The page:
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Today’s post is ostensibly about Santa Barbara


I’ll be bringing Gus with me today on the 5 hour drive down to Bien Nacido Vineyard, the first leg of my Santa Barbara trip. This will be Gus’s longest voyage yet, and I can only hope his car sickness issues have been resolved.

If I recall correctly, my first visit to Santa Barbara, for the purposes of writing about its wine industry, was to the Fess Parker Winery. It was a thrill to meet Fess himself. As a little kid, he’d been one of my heroes as Davy Crockett. I made my mom buy me a coonskin cap (as did millions of other little American boys). That fad, which mercifully didn’t last too long, probably sent the native raccoon population dangerously close to extinction. How Fess Parker went from being a T.V. and movie star to a winery proprietor, I never did find out. I think on that first trip I also visited with Richard Sanford–at the Sanford & Benedict Vineyard? Memory fails.

I like Santa Barbara, as a place and as an appellation. Perhaps because they developed their wine industry more slowly than the North Coast, their AVAs make a lot more sense than, say, Sonoma’s. There are only four of them: the Santa Maria Valley, the Santa Ynez Valley, Happy Canyon and the Santa Rita Hills. The latter used to be part of the Santa Ynez Valley, but wiser heads prevailed in determining that it should be its own appellation on the basis of weather patterns. The Valley is one of only two wine valleys in California (Santa Maria is the other) that lies east-west rather than southeast-northwest (as, for example, are Napa Valley and Alexander Valley). This so-called “transverse” orientation allows chilly maritime air to funnel in from the coast, at Lompoc, spilling over the Santa Rita Hills and cooling them down. By the time you get to the 101 Freeway, the coastal influence has dropped considerably; and at Happy Canyon, it’s virtually non-existent, although there must be a little of it, because otherwise Happy Canyon would be as hot as the Mojave Desert.

For years there’s been talk of adding a fifth AVA, Los Alamos, which sits kind of inbetween Santa Maria Valley and Santa Rita Hills. If they ever do that, I’m going to have to figure out what makes Los Alamos special, if anything. The American system of appellations always provides wine writers with endless fodder for intellectual speculation. Appellations are elusive things. At first, you think they make sense, and then, the more you look into them, the less sense they make. I wrote about the expanded Russian River Valley the other day, and that elicited several comments, among which was one from Charlie Olken, whose blog is always a good read. He said that the Russian River Valley is a really cumbersome appellation–too big, too varied–a view with which I largely agree. But there are plenty of other equally cumbersome appellations and nobody ever complains about them. The Santa Cruz Mountains doesn’t really make a lot of sense, because they grow their Pinot Noir on cooler west-facing slopes and the Cabernet Sauvignon on warmer east-facing slopes, and where’s the unity in that? Napa Valley is a crazy mixed up appellation, making terroir sense only in the most general way. (The real terroir of Napa Valley is money. Money, more than weather or soil, is what primarily influences all the wines of Napa Valley.) Then we have other nonsensical AVAs: San Francisco Bay, Sonoma Coast, Northern Sonoma.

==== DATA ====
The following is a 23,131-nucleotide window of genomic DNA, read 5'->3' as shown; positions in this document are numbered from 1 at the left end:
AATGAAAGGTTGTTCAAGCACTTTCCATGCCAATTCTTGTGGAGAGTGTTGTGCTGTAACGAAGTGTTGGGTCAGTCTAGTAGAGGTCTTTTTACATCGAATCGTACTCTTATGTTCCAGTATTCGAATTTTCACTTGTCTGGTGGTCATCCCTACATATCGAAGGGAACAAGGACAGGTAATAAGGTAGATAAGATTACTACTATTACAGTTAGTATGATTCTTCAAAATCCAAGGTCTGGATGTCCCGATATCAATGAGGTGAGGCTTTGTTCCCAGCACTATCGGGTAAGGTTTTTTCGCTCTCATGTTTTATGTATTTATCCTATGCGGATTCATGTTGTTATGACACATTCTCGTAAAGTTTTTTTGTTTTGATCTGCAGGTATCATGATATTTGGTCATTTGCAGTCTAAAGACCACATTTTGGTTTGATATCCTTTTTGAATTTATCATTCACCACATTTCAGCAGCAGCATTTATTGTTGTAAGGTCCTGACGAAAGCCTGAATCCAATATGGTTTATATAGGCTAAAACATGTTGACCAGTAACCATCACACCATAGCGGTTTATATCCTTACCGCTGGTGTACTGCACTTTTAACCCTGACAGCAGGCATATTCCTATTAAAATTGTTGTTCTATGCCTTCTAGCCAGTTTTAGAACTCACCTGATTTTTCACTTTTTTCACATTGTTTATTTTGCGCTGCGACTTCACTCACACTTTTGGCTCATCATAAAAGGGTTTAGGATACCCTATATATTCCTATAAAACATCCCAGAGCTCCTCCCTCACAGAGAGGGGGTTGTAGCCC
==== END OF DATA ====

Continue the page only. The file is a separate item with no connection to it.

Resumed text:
But Santa Barbara County has got it about right. I imagine there will be opportunities for further subdivisions one of these days. Maybe the Santa Rita Hills can be broken up into northern and southern sections. They may decide to carve something out of the northern Santa Ynez Valley, in the Foxen Canyon area. But in these matters of appellations, my advice always is to go slow. No use rushing into legal things you’ll regret later.